(1) conduct on the part of the party sought to be estopped which amounts to a false representation or concealment of material facts; (2) the intention that such conduct will be acted on by the other party; and (3) knowledge, actual or constructive, of the real facts. The party asserting the defense must have (1) a lack of knowledge and the means of knowledge as to the real facts in question; and (2) relied upon the conduct of the party sought to be estopped to his prejudice.
Parker v. Thompson-Arthur Paving Co., 100 N.C. App. 367, 370, 396 S.E.2d 626, 628-29 (1990).
In the instant case, plaintiff alleges that defendant agreed not to assert any jurisdictional defenses in order to secure an extension of time upon which to file an answer. Plaintiff contends that due to defendant’s conduct in securing extensions of time, defendant is now estopped from asserting any jurisdictional defenses. We disagree.
Although not specifically addressing the estoppel issue, we find Fulton v. Mickle, 134 N.C. App. 620, 518 S.E.2d 518 (1999), instructive on this matter. In Fulton, plaintiff served defendant insurance company by mailing a copy of the summons and complaint to defendant’s claim examiner by regular mail. This Court held that under 4(j)(6)(c) of the North Carolina Rules of Civil Procedure, this method failed for the following reasons: (1) process was not sent by certified or regular mail and (2) “process was not addressed to an officer, director, or agent authorized to receive service of process.” Id. at 624, 518 S.E.2d at 521. Plaintiff’s failure “to strictly adhere to the statutory requirements of service by mail” rendered service on defendant invalid. Id. This Court further held that “the record does not show a mistake in delivery of the summons and complaint that was beyond plaintiff’s control. . . . Indeed the record reveals that plaintiff had ample opportunity to cure the defect in service prior to the expiration of the statute of limitations.” Id. at 625, 518 S.E.2d at 522. Therefore, without specifically addressing the estoppel issue, the Court reached this holding even though defendant had requested several extensions of time to file a responsive pleading. Clearly, in Fulton, the defendant’s *93request for extensions of time did not estop defendant from later asserting jurisdictional defenses.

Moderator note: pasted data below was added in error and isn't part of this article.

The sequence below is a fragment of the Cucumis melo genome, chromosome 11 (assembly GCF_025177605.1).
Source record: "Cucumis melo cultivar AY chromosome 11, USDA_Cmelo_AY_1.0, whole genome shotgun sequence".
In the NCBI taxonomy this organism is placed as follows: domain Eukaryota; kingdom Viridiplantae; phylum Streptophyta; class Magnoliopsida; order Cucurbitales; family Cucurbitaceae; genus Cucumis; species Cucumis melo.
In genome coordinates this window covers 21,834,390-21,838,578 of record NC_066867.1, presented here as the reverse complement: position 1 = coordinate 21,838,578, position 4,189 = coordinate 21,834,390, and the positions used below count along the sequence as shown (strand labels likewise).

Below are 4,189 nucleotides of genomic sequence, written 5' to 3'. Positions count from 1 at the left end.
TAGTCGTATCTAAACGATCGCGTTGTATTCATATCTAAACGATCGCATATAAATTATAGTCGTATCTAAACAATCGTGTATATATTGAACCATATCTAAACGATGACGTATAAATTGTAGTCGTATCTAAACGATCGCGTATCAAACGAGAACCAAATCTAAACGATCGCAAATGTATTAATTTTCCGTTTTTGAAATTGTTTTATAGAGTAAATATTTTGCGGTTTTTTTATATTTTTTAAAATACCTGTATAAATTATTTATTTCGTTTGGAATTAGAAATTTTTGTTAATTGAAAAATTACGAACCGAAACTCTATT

Similarly in the present case, the record reveals no evidence of plaintiff properly locating or serving defendant’s registered agent in this state, or any other manner of service as authorized by our Rules of Civil Procedure. Plaintiff had ample opportunity to cure the defect even after an administrative order had been entered discontinuing the case. Further, there is no indication that defendant represented to plaintiff that all service and jurisdictional defenses would be waived upon the granting of an extension of time. Instead, the record indicates that defendant’s agreement not to dispute the sufficiency of service was contingent upon the fact that service was, in fact, valid. However, upon review of the court file, defendant discovered that no defendants in this action were properly served. We therefore conclude that defendant was not estopped from arguing for dismissal based upon lack of service of process because service upon defendant’s agent in Texas was improper. This assignment of error is therefore overruled.
Plaintiff next contends that defendant’s motion pursuant to 12(b)(6) of the North Carolina Rules of Civil Procedure should not serve as a basis for dismissal of the case. However, plaintiff has cited no authority nor any argument in his brief to support this contention. Accordingly, this argument is deemed abandoned. See N.C.R. App. P. 28(b)(5) (2002).
Accordingly, because plaintiff failed to properly serve the complaint and summons upon defendant, we affirm the ruling of the trial court.
Judges MARTIN and BRYANT concur.